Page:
We interviewed three project members. Gerda Arendt "came to Wikipedia to fill the red link for a composer and cellist, then proceeded to related articles." When not editing Wikipedia, she sings in three choirs and plays piano. She likes Bach and rues the fact that about 100 of his cantatas are missing from Wikipedia. Melodia is a (bass) clarinet and former piano player, among other instruments. She listens to a lot of classical music, but if she had to pick just one composer, it would be Sibelius. Ravpapa is an amateur violinist and violist who plays a lot of chamber music. He is also interested in the music of Israel.
The talk page at WikiProject Classical Music is very active. What attracts people to discussions at the project? Do you have any tips for projects that might have a less social atmosphere?
Gerda Arendt: I raise questions there and get answers most of the time. That's the secret.
Melodia: I think it's just a matter of people needing to start discussion when it needs to be started, instead of keeping issues to individual talk pages when there's overlying issues that could affect many others.
What are some of the challenges of finding media for classical music articles?
Ravpapa: I have found finding media samples one of the most challenging tasks in preparing an article on classical music for the Wikipedia. In my view, an article describing a composition – take, for example, String Quartets, Op. 20 (Haydn) would be much less valuable to the reader without the snippets of the pieces to illustrate the points made in the article.
However, Wikipedia's very strict rules on using only free media make finding these sound bites very difficult. In the case of the article on the Opus 20 quartets, I had to get my quartet – amateur and not very good – to record them. That is why, if you listen to them, a lot are out of tune and choppy. In other articles, I tried to use excerpts from recordings with a Creative Commons license (that allows everything except commercial use), but the excerpts were removed because the media was not absolutely free.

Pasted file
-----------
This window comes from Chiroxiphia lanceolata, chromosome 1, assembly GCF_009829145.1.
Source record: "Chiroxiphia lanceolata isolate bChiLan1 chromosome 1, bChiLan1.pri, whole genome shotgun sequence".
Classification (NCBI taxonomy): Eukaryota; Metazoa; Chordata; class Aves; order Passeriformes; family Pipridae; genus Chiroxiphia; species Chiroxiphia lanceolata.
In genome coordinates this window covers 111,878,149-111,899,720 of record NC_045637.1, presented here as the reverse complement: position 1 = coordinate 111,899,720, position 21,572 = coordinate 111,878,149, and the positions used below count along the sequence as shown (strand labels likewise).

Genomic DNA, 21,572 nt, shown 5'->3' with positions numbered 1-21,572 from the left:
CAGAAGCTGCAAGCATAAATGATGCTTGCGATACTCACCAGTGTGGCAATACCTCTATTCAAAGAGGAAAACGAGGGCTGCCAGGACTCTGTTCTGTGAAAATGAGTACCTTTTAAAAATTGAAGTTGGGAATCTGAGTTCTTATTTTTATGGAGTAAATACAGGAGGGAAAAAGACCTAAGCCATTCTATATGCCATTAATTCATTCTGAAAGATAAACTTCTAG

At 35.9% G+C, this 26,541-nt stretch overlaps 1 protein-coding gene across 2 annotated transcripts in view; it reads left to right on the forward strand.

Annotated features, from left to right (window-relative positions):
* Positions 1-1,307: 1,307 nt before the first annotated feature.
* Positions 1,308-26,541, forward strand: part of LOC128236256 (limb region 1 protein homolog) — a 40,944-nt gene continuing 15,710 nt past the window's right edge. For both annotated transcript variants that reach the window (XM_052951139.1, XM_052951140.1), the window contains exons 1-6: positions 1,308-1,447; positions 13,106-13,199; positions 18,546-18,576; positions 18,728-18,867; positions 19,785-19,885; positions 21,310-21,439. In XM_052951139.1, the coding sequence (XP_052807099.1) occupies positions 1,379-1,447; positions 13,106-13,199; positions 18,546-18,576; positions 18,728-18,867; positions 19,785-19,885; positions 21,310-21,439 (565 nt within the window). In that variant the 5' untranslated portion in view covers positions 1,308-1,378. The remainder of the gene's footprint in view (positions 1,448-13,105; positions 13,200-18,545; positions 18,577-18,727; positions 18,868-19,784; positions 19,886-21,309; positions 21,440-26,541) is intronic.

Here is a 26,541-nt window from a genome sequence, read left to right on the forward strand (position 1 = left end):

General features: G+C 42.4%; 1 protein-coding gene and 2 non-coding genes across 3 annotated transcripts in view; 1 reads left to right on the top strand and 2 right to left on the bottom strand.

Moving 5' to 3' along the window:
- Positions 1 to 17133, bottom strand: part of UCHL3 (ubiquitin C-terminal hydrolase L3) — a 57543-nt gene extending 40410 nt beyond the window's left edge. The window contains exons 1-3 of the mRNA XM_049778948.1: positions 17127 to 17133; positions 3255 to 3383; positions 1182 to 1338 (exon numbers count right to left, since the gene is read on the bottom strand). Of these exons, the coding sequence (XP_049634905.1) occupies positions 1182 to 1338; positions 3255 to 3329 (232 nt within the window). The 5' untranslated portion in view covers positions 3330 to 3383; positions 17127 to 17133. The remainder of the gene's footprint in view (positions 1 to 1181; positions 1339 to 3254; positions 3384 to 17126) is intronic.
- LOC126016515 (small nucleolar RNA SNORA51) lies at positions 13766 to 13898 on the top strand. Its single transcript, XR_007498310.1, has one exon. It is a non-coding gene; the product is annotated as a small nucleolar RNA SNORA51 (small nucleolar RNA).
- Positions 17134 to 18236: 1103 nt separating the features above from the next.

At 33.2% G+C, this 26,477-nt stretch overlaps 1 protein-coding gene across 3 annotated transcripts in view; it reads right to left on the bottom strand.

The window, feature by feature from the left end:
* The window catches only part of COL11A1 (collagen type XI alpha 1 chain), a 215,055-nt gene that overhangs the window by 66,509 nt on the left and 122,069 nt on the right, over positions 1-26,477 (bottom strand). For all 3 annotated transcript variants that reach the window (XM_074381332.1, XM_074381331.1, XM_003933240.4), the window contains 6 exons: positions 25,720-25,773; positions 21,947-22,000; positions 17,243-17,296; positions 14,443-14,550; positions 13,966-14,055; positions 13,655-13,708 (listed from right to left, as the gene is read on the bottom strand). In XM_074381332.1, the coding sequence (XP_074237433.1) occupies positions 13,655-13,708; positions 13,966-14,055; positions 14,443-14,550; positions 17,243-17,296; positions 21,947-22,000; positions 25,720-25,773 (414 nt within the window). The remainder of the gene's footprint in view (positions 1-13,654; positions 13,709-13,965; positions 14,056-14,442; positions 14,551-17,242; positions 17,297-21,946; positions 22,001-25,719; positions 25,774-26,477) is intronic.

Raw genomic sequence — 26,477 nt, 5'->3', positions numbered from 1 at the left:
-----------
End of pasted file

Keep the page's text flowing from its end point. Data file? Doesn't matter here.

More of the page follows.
I hope that other players joining the project can provide their own recordings to illustrate some of the articles.
The project does not assess articles, instead relying upon daughter projects to provide assessments. Why was this decision made? How has it impacted the project's goals and direction?
Gerda Arendt: I don't know why, but I see that the quality of articles is improved by peer editing rather than assessments. I like that.
What are the project's most pressing needs? How can a new member help today?
Gerda Arendt: Fill red links, improve referencing, participate in discussions.
Melodia: The majority of articles on individual works stink, yet are probably very often easy to find info on. CD liner notes, nowadays often available free online from Naxos, Hyperion, Chandos, and others are a gold mine of info about pieces. More popular composers tend to have large 'fan' websites with huge amounts of info as well. Another one, one that's hugely in my interest, is the works lists. There's very little standard between them, and the problem with "notable" or "important" ones only compounds it. (Disclaimer: I admit I don't do much grunt work like this, but for those who are willing, I'll glady help out where I can).
Ravpapa: I think Melodia is being a bit extreme when he says these articles stink. But I do want to reemphasize the point I made above. The greatest added value of an online encyclopedia is that it is multimedia – you can not only read about a work, you can hear it at the same time. Far too few of our articles have illustrative sound clips. That is something I would love to see new members work on.
Next week, the Signpost will chat with the women of Wikipedia. Until then, visit the archive.